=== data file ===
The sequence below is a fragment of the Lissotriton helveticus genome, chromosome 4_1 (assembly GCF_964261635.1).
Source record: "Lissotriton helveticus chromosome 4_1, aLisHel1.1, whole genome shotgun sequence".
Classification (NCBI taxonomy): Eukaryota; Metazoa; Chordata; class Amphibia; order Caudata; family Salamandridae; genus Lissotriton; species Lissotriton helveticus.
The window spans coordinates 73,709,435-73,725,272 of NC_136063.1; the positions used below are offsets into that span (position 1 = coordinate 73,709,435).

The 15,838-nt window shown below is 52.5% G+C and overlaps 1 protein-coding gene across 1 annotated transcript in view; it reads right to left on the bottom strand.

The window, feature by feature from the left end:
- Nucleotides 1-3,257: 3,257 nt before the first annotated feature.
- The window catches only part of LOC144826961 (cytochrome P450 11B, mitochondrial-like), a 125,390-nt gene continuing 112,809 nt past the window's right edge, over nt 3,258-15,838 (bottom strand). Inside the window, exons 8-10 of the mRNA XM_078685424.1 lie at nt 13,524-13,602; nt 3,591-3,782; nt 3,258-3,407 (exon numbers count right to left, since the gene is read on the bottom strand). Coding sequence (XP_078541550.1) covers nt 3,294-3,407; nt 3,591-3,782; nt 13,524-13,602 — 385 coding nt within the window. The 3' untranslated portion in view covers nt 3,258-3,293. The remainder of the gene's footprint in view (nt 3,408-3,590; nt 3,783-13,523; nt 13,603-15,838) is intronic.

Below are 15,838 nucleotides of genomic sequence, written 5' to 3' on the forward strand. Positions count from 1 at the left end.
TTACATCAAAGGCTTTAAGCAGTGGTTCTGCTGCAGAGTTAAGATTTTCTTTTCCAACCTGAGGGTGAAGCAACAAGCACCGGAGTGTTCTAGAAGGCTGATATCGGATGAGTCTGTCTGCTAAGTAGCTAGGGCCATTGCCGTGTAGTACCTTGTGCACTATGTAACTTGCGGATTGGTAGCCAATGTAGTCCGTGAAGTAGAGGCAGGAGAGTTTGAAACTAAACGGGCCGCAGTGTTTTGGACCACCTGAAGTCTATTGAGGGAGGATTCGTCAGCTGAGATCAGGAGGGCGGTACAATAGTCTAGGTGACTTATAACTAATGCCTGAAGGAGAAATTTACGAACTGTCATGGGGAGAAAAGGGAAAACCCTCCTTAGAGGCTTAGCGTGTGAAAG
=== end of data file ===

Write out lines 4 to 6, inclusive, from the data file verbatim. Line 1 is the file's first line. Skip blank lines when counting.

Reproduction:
The window spans coordinates 73,709,435-73,725,272 of NC_136063.1; the positions used below are offsets into that span (position 1 = coordinate 73,709,435).

The 15,838-nt window shown below is 52.5% G+C and overlaps 1 protein-coding gene across 1 annotated transcript in view; it reads right to left on the bottom strand.

The window, feature by feature from the left end: